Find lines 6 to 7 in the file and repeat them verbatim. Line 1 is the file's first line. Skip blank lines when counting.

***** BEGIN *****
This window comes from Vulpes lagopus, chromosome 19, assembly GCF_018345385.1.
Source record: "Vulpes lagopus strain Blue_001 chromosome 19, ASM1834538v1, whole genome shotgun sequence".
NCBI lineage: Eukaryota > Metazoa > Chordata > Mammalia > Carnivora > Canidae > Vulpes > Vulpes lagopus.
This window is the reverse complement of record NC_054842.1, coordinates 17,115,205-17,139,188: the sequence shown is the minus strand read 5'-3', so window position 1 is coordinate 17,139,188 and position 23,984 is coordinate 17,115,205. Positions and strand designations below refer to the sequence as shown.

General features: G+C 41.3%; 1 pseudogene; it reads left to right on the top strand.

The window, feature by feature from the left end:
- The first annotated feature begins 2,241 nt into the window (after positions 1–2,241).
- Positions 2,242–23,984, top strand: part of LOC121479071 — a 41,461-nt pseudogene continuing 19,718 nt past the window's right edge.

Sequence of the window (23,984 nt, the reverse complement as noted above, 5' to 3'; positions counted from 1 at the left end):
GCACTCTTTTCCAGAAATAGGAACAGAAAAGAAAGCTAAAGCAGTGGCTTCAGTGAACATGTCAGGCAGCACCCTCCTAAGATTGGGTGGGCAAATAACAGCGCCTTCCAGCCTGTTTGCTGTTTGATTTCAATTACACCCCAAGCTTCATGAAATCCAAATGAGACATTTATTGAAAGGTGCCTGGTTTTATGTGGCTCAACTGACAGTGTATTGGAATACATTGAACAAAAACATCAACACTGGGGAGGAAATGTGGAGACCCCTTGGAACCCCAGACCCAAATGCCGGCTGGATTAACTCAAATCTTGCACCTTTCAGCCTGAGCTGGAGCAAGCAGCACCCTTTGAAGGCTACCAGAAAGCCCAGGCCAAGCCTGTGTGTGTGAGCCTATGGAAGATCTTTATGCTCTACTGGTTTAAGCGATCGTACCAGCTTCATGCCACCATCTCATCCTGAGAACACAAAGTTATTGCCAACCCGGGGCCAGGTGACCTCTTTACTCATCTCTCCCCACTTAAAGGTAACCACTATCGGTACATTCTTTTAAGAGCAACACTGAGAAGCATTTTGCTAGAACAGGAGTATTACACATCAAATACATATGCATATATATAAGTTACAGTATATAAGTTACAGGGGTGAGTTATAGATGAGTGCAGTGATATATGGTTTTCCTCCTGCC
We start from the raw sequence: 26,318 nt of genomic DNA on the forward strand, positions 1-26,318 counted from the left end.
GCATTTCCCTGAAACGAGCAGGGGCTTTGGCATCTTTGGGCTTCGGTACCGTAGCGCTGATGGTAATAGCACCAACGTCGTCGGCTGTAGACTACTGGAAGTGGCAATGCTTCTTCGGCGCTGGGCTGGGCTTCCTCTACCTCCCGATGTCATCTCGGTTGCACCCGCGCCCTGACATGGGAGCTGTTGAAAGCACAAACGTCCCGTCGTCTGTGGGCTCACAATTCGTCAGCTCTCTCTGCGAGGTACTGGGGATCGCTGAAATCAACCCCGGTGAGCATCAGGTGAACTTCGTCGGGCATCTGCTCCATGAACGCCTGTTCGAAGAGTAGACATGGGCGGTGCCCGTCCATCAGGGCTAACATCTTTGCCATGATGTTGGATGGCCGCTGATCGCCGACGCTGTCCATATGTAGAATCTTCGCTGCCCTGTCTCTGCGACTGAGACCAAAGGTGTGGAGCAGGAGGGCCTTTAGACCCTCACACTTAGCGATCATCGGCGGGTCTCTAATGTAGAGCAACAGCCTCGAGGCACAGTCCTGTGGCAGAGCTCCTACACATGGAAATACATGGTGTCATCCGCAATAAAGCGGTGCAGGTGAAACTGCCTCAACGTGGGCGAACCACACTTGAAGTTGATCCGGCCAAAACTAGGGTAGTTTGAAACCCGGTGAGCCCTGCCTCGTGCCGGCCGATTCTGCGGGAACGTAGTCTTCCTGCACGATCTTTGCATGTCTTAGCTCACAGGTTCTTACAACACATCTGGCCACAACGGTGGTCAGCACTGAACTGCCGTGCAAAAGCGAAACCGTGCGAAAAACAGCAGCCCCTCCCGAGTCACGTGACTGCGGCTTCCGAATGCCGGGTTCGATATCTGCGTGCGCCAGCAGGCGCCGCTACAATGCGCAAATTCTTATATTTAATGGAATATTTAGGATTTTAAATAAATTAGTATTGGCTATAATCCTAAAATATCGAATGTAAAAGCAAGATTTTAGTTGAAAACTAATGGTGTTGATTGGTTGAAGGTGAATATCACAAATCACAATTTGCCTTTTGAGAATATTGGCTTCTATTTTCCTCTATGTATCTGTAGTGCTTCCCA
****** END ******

The window, feature by feature from the left end:
- The first annotated feature begins 2,241 nt into the window (after positions 1–2,241).